Volume 92, Issue 42

Wednesday, November 18, 1998



Administration gets earful from students

By Dave Yasvinski
Gazette Staff

Students in the programs hit hardest by deregulation had the opportunity to voice their concerns to university administration Friday.

The meeting gave representatives from the medicine, dentistry and honours business administration programs a forum to express to administration, through 15 minute presentations, what they would like to see in next year's budget.

Manisha Jindal, Western's Dental Student Society president, said they are frustrated because they do not feel their tuition numbers add up. Jindal explained the government allots the university five basic income units for each dental student, each worth $3,400. When this is added to their $14,000 tuition, the university is receiving $31,000 per dental student.

"The cost to educate a dental student stated by [Western President Paul] Davenport many times is $30,000. Our main premise is the dental school is a full cost recovery program," she said.

Jindal said they requested tuition rollbacks for next year's budget, definite freezes on tuition and reinvestment into the faculty. "Students pay so much, they deserve to see an increase in what they're receiving."

"This was our plea. Hopefully, [Davenport] did hear it," she added.

Greg Moran, VP-academic at Western, attended the meeting and said he was content with the manner in which each student representative was given a chance to express their ideas and concerns about their program. He also said many of their concerns were valid ones. "Some students were concerned about the impact of higher fees on access to education and that's something we're worried about – we'll be thinking about that," he said.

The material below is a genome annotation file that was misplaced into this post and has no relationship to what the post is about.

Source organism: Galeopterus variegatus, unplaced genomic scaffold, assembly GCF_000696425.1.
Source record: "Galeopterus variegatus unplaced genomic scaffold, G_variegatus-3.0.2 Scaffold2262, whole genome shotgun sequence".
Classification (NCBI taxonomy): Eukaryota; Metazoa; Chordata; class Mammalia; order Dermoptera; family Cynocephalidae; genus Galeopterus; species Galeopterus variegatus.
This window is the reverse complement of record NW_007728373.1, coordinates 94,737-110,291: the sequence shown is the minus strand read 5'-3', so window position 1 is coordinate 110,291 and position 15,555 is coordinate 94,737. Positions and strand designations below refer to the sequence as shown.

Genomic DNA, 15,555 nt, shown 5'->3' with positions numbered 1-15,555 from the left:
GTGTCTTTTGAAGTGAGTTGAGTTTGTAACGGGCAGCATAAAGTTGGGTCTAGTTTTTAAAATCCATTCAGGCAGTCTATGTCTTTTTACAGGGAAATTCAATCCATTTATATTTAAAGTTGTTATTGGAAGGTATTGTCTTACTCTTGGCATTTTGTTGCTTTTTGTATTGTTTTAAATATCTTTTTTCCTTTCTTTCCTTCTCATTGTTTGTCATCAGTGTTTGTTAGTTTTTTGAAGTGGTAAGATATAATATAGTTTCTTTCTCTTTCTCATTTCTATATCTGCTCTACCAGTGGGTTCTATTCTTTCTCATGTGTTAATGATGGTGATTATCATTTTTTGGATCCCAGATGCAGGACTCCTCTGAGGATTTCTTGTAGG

With respect to the student concern in which some feel they are paying more for their tuition than necessary, Moran said this was an entirely separate issue. "We have never tried to assess the cost of a particular degree program."

Herbert Brill, VP-external junior for the Medical Students' Council, said three recommendations were made on behalf of medical students. The first was that tuition be frozen until the effect it is having on accessibility can be seen and they can properly assess just how much it costs to educate a medical student.

Brill said the council also wants to establish a proper financial safety net so students who cannot afford the increases can get loans or bursaries to offset costs. Finally, they want the residency tuition to be rescinded.

It is difficult to say what administration's response to the presentations will be, Brill added. "They listened, they smiled and there was a discussion going back and forth. They'll let us know in January what tuition will look like in December."

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Copyright The Gazette 1998